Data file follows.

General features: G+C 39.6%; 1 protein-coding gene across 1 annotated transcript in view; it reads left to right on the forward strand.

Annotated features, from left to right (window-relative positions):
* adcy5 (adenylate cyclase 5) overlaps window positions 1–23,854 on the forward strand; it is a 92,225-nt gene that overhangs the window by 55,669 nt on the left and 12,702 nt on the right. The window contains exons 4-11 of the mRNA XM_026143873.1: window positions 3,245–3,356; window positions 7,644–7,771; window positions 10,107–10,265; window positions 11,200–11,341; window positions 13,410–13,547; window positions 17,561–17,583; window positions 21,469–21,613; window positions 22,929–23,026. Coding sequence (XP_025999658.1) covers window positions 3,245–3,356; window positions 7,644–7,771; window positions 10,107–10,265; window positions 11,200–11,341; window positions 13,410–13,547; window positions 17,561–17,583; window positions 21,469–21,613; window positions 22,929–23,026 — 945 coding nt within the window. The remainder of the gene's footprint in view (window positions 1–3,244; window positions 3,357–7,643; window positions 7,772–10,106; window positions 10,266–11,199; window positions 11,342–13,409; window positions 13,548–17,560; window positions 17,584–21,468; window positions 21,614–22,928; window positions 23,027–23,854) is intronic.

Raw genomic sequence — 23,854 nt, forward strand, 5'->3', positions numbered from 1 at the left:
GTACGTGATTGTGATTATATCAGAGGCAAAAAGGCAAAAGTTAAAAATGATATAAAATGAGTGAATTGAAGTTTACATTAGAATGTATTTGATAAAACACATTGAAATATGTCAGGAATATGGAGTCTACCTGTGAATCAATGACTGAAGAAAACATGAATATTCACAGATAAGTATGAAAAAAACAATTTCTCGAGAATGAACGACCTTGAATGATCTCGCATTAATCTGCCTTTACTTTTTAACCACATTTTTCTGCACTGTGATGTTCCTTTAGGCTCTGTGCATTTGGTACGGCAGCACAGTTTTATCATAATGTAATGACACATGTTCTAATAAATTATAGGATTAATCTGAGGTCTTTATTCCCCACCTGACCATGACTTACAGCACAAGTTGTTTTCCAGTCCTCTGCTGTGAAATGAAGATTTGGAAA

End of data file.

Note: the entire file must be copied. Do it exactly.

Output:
General features: G+C 39.6%; 1 protein-coding gene across 1 annotated transcript in view; it reads left to right on the forward strand.

Annotated features, from left to right (window-relative positions):
* adcy5 (adenylate cyclase 5) overlaps window positions 1–23,854 on the forward strand; it is a 92,225-nt gene that overhangs the window by 55,669 nt on the left and 12,702 nt on the right. The window contains exons 4-11 of the mRNA XM_026143873.1: window positions 3,245–3,356; window positions 7,644–7,771; window positions 10,107–10,265; window positions 11,200–11,341; window positions 13,410–13,547; window positions 17,561–17,583; window positions 21,469–21,613; window positions 22,929–23,026. Coding sequence (XP_025999658.1) covers window positions 3,245–3,356; window positions 7,644–7,771; window positions 10,107–10,265; window positions 11,200–11,341; window positions 13,410–13,547; window positions 17,561–17,583; window positions 21,469–21,613; window positions 22,929–23,026 — 945 coding nt within the window. The remainder of the gene's footprint in view (window positions 1–3,244; window positions 3,357–7,643; window positions 7,772–10,106; window positions 10,266–11,199; window positions 11,342–13,409; window positions 13,548–17,560; window positions 17,584–21,468; window positions 21,614–22,928; window positions 23,027–23,854) is intronic.

Raw genomic sequence — 23,854 nt, forward strand, 5'->3', positions numbered from 1 at the left:
GTACGTGATTGTGATTATATCAGAGGCAAAAAGGCAAAAGTTAAAAATGATATAAAATGAGTGAATTGAAGTTTACATTAGAATGTATTTGATAAAACACATTGAAATATGTCAGGAATATGGAGTCTACCTGTGAATCAATGACTGAAGAAAACATGAATATTCACAGATAAGTATGAAAAAAACAATTTCTCGAGAATGAACGACCTTGAATGATCTCGCATTAATCTGCCTTTACTTTTTAACCACATTTTTCTGCACTGTGATGTTCCTTTAGGCTCTGTGCATTTGGTACGGCAGCACAGTTTTATCATAATGTAATGACACATGTTCTAATAAATTATAGGATTAATCTGAGGTCTTTATTCCCCACCTGACCATGACTTACAGCACAAGTTGTTTTCCAGTCCTCTGCTGTGAAATGAAGATTTGGAAA